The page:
Eugene O’Neill Society 8th International Conference 2011

“O’Neill in Bohemia,” June 22-26, Greenwich Village, NY.  The Susan Glaspell Society was once again pleased to be participating in the International Eugene O’Neill Conference with a full day of events on Saturday, June 25, 2011.

12:00 —SGS Business Meeting in Dean’s Conference Room, Gallatin Building, 1 Washington Place. Meeting minutes are posted.

2:00—Panel: “‘The Beloved Community’: The Provincetown Players in Context,”in Jerry H. Labowitz Theatre, 1 Washington Place @ Broadway. Chair and organizer: Sharon Friedman, the Gallatin School, New York University.

Recent scholarship on Susan Glaspell and other writers and artists of the Provincetown experiment has probed and deconstructed the by now mythical narratives of its founding and evolution to provide a more historicized and intertextual analysis of the Players and the plays. These studies situate the group at an important historical moment—the development of socialism, feminism, psychoanalysis, modernism, and the emergence of global warfare—and reveal shared stylistic and thematic concerns as well as their profound connections to other writers, cultural institutions, ideologies, discourses, and events of the period. Presentations will build on this research to explore the synergies between plays produced by the Provincetown (1916-1922) and writings produced by Village institutions, such as the Washington Square Players, the Liberal Club, The Masses, and Heterodoxy, with which they shared members, ideals, and a range of responses to events and conditions of this period.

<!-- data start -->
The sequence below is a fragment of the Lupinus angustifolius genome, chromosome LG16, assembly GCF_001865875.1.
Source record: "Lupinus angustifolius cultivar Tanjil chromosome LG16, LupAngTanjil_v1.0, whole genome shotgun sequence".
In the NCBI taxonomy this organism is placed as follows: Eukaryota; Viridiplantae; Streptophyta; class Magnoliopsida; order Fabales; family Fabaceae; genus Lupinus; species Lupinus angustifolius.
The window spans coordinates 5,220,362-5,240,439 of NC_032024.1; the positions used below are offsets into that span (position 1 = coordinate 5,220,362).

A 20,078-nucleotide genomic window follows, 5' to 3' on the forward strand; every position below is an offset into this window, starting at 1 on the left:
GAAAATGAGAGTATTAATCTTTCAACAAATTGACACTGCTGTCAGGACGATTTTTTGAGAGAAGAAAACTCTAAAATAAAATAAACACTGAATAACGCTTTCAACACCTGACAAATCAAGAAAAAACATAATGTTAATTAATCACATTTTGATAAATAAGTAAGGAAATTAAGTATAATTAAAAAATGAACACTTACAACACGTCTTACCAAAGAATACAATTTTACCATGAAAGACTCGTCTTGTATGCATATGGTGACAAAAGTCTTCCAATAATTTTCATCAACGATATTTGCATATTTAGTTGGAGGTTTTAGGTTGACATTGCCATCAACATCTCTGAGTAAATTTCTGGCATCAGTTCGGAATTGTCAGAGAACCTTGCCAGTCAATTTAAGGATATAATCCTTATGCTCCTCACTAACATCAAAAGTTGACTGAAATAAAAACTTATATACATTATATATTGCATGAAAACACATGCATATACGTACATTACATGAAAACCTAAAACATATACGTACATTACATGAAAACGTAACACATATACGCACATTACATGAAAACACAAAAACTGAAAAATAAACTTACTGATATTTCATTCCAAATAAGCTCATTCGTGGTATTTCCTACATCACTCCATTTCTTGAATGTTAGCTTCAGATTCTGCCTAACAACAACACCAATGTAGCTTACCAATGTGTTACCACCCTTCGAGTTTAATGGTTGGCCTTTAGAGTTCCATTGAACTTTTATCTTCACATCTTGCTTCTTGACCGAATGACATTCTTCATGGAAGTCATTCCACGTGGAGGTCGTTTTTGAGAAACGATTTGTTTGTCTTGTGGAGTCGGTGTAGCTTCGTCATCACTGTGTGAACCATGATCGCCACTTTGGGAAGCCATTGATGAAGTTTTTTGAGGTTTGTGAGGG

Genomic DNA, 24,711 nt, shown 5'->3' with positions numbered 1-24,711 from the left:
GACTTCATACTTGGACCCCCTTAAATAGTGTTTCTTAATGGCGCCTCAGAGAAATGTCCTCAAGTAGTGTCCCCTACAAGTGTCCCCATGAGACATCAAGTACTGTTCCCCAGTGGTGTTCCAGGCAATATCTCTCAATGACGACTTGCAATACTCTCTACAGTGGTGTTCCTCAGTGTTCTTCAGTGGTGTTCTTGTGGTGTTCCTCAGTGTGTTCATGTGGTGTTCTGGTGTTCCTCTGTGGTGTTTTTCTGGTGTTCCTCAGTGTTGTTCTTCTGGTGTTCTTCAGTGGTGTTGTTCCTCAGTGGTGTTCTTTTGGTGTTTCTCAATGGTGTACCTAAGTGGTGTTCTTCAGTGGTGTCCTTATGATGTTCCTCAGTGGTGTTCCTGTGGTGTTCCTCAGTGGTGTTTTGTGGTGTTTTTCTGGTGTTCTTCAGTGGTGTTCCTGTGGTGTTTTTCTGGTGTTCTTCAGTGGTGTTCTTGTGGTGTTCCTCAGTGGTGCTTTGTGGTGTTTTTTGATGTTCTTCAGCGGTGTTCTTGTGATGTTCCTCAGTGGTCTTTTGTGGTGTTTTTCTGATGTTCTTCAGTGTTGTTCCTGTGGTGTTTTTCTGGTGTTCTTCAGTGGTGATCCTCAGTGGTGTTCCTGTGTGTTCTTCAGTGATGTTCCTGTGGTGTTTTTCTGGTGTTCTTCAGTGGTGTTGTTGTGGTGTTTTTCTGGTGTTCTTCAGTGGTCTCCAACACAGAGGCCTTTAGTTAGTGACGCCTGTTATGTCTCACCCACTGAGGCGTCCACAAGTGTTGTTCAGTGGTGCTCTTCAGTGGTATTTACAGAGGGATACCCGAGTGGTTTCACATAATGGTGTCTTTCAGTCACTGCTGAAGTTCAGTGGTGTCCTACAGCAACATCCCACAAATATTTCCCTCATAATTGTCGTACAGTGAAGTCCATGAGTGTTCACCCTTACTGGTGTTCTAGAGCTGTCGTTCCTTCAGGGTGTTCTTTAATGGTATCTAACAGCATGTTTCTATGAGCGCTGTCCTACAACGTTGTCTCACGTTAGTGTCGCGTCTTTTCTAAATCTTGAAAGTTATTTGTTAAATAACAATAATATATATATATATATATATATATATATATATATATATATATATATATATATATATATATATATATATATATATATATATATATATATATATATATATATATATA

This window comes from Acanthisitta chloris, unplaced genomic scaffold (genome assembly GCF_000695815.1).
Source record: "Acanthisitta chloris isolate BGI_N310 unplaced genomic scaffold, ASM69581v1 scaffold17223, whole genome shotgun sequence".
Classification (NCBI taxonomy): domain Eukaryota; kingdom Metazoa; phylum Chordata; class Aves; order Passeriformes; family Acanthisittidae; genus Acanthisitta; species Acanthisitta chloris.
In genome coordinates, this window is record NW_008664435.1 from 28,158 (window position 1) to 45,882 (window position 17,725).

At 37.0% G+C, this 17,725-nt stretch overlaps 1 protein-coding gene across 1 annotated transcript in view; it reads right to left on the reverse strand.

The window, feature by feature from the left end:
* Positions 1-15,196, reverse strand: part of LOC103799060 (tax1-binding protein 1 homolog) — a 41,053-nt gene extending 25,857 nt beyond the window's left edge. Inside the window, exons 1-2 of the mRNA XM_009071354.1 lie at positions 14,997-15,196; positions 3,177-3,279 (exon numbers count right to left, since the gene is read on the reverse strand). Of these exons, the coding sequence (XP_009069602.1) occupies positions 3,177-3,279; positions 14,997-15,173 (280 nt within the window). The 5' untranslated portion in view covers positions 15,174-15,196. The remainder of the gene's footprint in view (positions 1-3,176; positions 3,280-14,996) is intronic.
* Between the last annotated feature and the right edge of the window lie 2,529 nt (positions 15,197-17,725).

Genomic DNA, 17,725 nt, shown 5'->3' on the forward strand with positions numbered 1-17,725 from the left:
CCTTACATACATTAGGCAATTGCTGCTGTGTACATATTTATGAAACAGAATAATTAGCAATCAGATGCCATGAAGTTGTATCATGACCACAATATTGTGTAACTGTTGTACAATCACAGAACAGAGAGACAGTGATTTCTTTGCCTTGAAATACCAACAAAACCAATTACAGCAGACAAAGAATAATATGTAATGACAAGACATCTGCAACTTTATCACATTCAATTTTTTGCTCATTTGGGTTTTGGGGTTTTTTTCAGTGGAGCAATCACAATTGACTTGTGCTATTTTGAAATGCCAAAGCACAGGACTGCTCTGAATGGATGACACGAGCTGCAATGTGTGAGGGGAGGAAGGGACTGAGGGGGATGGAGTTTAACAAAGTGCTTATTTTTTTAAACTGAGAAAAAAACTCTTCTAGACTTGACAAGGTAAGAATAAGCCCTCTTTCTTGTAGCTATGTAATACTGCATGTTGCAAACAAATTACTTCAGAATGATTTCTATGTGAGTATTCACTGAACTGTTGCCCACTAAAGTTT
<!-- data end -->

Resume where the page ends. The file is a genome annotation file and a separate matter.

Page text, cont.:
Papers: “Oligarchy of the Artists: Jig Cook, Greenwich Village, and American Cultural Identity,” Drew Eisenhauer, Mayor of Paris Research Fellow, University of Paris, Diderot;

“A Luncheon for Suffrage: Theatrical Contributions of Heterodoxy to the Enfranchisement of the American Woman,” Noelia Hernando-Real, Universidad Complutense de Madrid;

“Staging Bohemia: Theatrical Self-Representation in Greenwich Village,” Brenda Murphy, Board of Trustees Distinguished Professor of English, University of Connecticut.

3:45—“Performing Bohemia”: A Concert Reading by Susan Glaspell Society members along with professional actors, adapted and assembled by Cheryl Black (University of Missouri) from Glaspell’s “The People,” the pages of the socialist journal The Masses, and sundry songs, poems, speeches, and manifestoes from the pens of the Provincetown Players and their Village cohorts, presented in the Jerry H. Labowitz Theatre. For photos of this event, follow the link to O’Neillian Win Goodbody’s gallery from “Links” page.

5:30—SGS Provincetown Punch Reception. We toasted “The Beloved Community” with their “Fish House” punch from the recipe preserved by Provincetown executive committee member Edna Kenton. The Players’ potent potable combines two kinds of brandy, rum, black tea, sugar, lemon juice, and ice, and was served to Glaspellians and O’Neillians in the gallery space adjacent to the Jerry Labowitz Theatre.